[Round Table] How do you guys handle lock-picking?

I know Zak Smith and Telecanter have touched on this and offered some fairly elegant procedures (I love it when those words are paired together!) But I'm curious how other DMs/refs/judges take this on. Which canonical/BTB or non-canonical/homebrewed system do you guys reference? I am genuinely interested.


  1. I did a write up a while ago on this subject and recently went back to it because I'm developing a campaign for my group.


  2. For a not-at-all elegant look at lockpicking, one need look no further than the D&D5e/Next rendition...

    You require Thieves Tools to pick locks. Only Rogues are proficient with them, and there's no other way to pick up proficiency.

    Proficiency allows you to roll a Dexterity check and add a d6 to the result, trying to hit a DC based on lock quality.

    Dull and a little too... lacking, in my opinion.

  3. I do it by the book (thief % roll, requires one turn), with the one slight amendment that it can be retried, taking a further turn. Thus the skill % becomes "how quickly can you do it?", rather than "can you do it at all?".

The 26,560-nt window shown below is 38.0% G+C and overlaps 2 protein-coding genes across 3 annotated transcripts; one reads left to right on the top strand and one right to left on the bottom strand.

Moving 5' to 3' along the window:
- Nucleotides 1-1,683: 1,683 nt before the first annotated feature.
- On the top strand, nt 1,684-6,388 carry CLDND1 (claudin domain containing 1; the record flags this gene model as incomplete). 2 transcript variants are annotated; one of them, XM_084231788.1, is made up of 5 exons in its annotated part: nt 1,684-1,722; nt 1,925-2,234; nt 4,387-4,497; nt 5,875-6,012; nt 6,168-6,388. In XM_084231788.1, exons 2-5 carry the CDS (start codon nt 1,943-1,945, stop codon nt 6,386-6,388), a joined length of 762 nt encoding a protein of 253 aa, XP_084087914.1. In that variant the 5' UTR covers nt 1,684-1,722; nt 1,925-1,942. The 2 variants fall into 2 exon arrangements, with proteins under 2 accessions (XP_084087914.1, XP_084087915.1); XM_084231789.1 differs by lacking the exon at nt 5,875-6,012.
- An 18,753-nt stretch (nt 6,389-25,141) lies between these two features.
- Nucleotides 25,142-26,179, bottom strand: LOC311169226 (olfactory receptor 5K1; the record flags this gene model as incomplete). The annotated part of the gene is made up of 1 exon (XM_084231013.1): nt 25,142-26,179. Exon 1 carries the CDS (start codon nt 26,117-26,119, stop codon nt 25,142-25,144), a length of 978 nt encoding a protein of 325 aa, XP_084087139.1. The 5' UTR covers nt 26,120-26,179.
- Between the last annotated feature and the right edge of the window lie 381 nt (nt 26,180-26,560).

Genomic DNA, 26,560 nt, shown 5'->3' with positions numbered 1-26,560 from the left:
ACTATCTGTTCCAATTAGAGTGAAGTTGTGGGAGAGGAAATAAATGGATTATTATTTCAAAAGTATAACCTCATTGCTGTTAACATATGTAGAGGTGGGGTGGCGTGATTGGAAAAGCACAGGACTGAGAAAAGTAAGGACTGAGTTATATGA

4. I have lumped all stuff thives do to same % chance.

  5. Normal: Thief % roll. Each attempt takes one turn. 100 = broken pick, lock is jammed.

    Rush Job: Thief % roll at half chance of success (round down). Each attempt takes one round. % roll of 90+ = broken pick, lock is jammed.

    I figure that the 10% gold tithed to the thieves guild covers the cost of the occasional replacement pick.

  6. We use a hybrid from the Rules Cyclopedia skill system and 3E (basically ability score +/- modifier vs. difficulty). Thieves have access to skill mastery for relevant skills (pretty much the "dull" system described by Ian above, they get an additional die for the job...). The biggest change is that we use an endurance system. If a character doesn't beat the difficulty, he may spend Endurance to get there. The difficulty also sets the time it needs to pick a lock (a difficulty of 35 would mean a character would need 15 minutes to pick it, 25 would mean 5 minutes, etc.; if his result is higher, it reduces the time needed, but it's at least a minute). As a consequence, most tasks are doable, but might come with a cost (time and resources). Only with a critical failure the thief wouldn't be able to pick the lock and might damage it (or his tools) in the process.